by Mitch Kokai
Senior Political Analyst, John Locke Foundation
College has become a scam.
Some students benefit: those with full scholarships and/or rich parents so they don’t go deep into debt, those who love learning for its own sake and land jobs in academia and those who get jobs that require a college credential.
But that’s not most students.
Half today’s recent grads work in jobs that don’t require degrees. Eighty thousand of America’s bartenders have bachelor’s degrees.
Politicians such as Hillary Clinton promote college by claiming that over a lifetime, college graduates “earn $1 million more.” That statistic is true but utterly misleading. People who go to college are different. They’re more likely to have been raised by two parents. They did better in high school. They’d make more money even if they never went go to college.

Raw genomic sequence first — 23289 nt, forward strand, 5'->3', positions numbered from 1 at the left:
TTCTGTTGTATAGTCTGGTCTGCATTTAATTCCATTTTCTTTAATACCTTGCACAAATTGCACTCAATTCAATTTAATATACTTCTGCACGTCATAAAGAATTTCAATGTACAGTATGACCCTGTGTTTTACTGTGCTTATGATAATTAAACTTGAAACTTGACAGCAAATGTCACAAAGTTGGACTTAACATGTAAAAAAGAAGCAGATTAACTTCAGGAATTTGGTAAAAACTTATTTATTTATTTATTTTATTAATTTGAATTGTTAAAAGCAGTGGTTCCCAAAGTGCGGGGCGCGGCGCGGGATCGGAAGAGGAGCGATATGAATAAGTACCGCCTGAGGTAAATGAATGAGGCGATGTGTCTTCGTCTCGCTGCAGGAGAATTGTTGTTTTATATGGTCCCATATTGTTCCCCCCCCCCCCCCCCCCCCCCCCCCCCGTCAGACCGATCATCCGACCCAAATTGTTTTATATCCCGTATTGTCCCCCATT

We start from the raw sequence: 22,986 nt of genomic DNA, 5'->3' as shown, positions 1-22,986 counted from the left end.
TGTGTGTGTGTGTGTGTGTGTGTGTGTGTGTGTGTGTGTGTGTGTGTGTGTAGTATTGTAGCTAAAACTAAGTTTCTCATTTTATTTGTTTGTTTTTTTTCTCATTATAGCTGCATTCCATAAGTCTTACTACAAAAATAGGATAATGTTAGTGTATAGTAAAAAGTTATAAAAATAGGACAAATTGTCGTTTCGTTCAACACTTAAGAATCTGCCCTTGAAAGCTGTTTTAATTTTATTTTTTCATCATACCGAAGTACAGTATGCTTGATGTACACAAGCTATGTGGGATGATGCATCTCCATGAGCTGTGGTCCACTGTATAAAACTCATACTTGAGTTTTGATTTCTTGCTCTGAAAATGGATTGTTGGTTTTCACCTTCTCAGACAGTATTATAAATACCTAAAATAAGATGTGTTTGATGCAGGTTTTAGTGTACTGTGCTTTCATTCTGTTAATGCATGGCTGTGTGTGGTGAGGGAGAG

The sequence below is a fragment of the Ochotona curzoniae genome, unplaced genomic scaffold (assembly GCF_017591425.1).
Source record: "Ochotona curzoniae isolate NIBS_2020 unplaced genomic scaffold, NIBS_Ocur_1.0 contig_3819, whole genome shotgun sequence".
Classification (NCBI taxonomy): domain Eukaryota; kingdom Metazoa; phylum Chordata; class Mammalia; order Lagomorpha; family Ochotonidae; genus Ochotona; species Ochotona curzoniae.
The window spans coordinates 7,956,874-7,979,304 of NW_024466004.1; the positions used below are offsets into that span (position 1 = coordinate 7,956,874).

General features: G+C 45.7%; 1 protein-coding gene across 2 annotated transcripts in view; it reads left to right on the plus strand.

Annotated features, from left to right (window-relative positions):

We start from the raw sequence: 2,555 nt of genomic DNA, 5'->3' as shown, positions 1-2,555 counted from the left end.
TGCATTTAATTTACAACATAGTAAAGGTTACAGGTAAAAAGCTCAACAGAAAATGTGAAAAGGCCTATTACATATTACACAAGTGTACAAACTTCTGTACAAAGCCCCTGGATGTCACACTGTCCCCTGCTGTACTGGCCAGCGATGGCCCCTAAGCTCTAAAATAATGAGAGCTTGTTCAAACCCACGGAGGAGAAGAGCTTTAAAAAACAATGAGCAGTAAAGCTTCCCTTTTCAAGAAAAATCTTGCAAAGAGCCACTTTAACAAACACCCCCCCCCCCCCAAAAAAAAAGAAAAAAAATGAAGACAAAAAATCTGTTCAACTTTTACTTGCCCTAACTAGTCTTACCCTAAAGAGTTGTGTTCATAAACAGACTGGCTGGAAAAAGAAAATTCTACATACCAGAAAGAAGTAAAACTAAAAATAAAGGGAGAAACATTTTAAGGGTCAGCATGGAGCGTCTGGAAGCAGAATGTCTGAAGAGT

Economist Bryan Caplan argues that there isn’t much evidence that college grads are paid more because they learned anything at college that is valuable to their jobs.
Getting into elite universities and graduating from them is mostly a “signaling” device, he says. It tells employers you’re a smart person, so employers can begin teaching you things you really need to know. Employers, not the colleges, turn out to be the ones making students valuable contributors.
This suggests college is more like a hurdle than an investment. It would be better if companies found cheaper ways to screen for talent than four years of college.